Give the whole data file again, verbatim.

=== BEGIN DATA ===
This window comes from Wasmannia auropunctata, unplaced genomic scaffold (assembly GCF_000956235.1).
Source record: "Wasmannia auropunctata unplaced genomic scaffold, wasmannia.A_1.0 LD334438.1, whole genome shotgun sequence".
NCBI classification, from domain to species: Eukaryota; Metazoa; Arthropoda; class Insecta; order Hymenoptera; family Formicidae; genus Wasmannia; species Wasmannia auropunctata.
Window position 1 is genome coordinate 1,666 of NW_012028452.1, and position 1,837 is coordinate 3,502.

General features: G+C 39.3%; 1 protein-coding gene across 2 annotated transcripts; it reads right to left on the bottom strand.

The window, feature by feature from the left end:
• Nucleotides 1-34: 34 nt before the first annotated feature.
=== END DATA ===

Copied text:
This window comes from Wasmannia auropunctata, unplaced genomic scaffold (assembly GCF_000956235.1).
Source record: "Wasmannia auropunctata unplaced genomic scaffold, wasmannia.A_1.0 LD334438.1, whole genome shotgun sequence".
NCBI classification, from domain to species: Eukaryota; Metazoa; Arthropoda; class Insecta; order Hymenoptera; family Formicidae; genus Wasmannia; species Wasmannia auropunctata.
Window position 1 is genome coordinate 1,666 of NW_012028452.1, and position 1,837 is coordinate 3,502.

General features: G+C 39.3%; 1 protein-coding gene across 2 annotated transcripts; it reads right to left on the bottom strand.

The window, feature by feature from the left end:
• Nucleotides 1-34: 34 nt before the first annotated feature.